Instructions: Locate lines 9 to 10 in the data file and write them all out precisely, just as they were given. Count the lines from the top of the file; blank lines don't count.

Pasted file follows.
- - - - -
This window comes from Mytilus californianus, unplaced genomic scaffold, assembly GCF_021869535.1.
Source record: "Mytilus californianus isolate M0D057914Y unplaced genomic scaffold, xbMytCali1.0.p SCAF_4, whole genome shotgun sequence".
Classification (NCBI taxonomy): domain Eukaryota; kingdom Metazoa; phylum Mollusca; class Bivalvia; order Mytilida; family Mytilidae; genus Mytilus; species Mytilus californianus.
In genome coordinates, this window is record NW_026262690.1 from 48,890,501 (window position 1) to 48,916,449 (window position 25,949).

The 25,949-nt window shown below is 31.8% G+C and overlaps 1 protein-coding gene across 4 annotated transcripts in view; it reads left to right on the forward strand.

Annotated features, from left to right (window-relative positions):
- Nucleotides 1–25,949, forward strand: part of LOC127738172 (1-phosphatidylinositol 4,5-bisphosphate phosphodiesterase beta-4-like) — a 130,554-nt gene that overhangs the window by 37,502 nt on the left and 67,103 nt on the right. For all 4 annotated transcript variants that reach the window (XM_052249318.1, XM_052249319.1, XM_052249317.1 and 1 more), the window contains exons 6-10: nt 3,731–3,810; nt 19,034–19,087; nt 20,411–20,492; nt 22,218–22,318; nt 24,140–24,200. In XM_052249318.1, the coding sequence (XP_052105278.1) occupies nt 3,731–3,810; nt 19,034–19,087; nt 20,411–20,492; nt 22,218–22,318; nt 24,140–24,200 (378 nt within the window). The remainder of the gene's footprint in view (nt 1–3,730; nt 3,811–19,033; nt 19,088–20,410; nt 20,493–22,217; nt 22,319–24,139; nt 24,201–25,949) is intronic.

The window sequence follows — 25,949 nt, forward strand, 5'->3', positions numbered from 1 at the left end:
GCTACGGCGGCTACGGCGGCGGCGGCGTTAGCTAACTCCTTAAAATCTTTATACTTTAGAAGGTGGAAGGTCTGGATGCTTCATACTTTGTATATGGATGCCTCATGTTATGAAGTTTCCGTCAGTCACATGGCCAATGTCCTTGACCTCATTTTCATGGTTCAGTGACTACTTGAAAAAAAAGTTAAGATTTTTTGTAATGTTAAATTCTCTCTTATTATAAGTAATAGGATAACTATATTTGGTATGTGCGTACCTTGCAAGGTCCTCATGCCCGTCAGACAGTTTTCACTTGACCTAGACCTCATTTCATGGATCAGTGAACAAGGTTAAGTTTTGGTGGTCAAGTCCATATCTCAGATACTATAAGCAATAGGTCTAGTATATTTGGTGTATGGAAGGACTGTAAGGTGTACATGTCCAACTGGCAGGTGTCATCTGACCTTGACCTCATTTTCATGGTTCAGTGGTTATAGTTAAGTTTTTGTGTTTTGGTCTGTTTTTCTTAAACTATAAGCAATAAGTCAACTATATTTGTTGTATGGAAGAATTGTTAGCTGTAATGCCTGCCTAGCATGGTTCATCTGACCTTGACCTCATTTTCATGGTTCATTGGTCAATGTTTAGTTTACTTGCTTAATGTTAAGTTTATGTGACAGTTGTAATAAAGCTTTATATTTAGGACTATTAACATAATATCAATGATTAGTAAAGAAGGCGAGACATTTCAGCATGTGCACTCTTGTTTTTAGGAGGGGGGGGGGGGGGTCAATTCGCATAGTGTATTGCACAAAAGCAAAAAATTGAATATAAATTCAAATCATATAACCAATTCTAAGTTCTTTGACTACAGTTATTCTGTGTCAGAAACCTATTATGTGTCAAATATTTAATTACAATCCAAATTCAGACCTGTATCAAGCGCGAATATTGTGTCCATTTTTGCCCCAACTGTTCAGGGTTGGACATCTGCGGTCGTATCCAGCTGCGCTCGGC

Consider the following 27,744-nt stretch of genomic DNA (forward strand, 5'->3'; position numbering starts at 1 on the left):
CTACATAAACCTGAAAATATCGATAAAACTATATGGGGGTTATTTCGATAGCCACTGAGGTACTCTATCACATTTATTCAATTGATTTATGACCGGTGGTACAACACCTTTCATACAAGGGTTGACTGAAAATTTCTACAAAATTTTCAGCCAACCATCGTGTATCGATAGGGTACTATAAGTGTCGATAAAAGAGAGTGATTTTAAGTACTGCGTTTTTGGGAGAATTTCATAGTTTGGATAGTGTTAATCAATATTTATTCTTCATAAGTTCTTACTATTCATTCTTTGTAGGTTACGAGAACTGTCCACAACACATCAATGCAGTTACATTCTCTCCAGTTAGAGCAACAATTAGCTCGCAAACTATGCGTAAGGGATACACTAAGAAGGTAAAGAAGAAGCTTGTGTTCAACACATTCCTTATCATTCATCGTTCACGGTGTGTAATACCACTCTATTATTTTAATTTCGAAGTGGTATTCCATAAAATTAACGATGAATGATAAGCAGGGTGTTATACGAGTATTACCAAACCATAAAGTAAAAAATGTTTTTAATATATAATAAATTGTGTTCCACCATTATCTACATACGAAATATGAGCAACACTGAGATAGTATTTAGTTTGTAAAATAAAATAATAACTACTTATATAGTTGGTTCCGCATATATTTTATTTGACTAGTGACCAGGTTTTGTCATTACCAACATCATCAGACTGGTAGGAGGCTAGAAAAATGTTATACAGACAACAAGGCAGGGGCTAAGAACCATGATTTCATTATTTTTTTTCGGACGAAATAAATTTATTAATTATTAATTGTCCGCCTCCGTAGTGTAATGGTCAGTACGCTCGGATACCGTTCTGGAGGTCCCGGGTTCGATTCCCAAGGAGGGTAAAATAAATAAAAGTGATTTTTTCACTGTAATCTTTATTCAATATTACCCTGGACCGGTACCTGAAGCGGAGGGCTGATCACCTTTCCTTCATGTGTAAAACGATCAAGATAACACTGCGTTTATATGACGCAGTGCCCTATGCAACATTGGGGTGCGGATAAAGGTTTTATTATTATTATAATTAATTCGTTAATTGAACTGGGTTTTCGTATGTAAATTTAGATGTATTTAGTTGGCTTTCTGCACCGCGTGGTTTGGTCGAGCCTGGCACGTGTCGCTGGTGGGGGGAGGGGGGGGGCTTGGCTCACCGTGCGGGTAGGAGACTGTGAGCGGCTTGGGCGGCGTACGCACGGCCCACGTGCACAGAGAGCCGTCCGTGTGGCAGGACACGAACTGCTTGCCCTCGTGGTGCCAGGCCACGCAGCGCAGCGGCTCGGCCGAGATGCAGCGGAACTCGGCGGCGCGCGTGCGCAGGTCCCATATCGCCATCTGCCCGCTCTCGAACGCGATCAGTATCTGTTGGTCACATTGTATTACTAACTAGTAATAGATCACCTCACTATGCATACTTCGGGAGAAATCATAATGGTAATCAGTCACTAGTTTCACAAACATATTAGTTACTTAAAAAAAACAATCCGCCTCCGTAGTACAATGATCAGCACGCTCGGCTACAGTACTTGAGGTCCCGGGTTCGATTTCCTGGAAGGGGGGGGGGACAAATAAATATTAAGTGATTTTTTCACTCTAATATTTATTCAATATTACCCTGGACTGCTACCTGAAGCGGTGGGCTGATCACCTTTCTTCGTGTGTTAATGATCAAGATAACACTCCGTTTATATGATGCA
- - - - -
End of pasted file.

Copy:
GCTACGGCGGCTACGGCGGCGGCGGCGTTAGCTAACTCCTTAAAATCTTTATACTTTAGAAGGTGGAAGGTCTGGATGCTTCATACTTTGTATATGGATGCCTCATGTTATGAAGTTTCCGTCAGTCACATGGCCAATGTCCTTGACCTCATTTTCATGGTTCAGTGACTACTTGAAAAAAAAGTTAAGATTTTTTGTAATGTTAAATTCTCTCTTATTATAAGTAATAGGATAACTATATTTGGTATGTGCGTACCTTGCAAGGTCCTCATGCCCGTCAGACAGTTTTCACTTGACCTAGACCTCATTTCATGGATCAGTGAACAAGGTTAAGTTTTGGTGGTCAAGTCCATATCTCAGATACTATAAGCAATAGGTCTAGTATATTTGGTGTATGGAAGGACTGTAAGGTGTACATGTCCAACTGGCAGGTGTCATCTGACCTTGACCTCATTTTCATGGTTCAGTGGTTATAGTTAAGTTTTTGTGTTTTGGTCTGTTTTTCTTAAACTATAAGCAATAAGTCAACTATATTTGTTGTATGGAAGAATTGTTAGCTGTAATGCCTGCCTAGCATGGTTCATCTGACCTTGACCTCATTTTCATGGTTCATTGGTCAATGTTTAGTTTACTTGCTTAATGTTAAGTTTATGTGACAGTTGTAATAAAGCTTTATATTTAGGACTATTAACATAATATCAATGATTAGTAAAGAAGGCGAGACATTTCAGCATGTGCACTCTTGTTTTTAGGAGGGGGGGGGGGGGGTCAATTCGCATAGTGTATTGCACAAAAGCAAAAAATTGAATATAAATTCAAATCATATAACCAATTCTAAGTTCTTTGACTACAGTTATTCTGTGTCAGAAACCTATTATGTGTCAAATATTTAATTACAATCCAAATTCAGACCTGTATCAAGCGCGAATATTGTGTCCATTTTTGCCCCAACTGTTCAGGGTTGGACATCTGCGGTCGTATCCAGCTGCGCTCGGC

Consider the following 27,744-nt stretch of genomic DNA (forward strand, 5'->3'; position numbering starts at 1 on the left):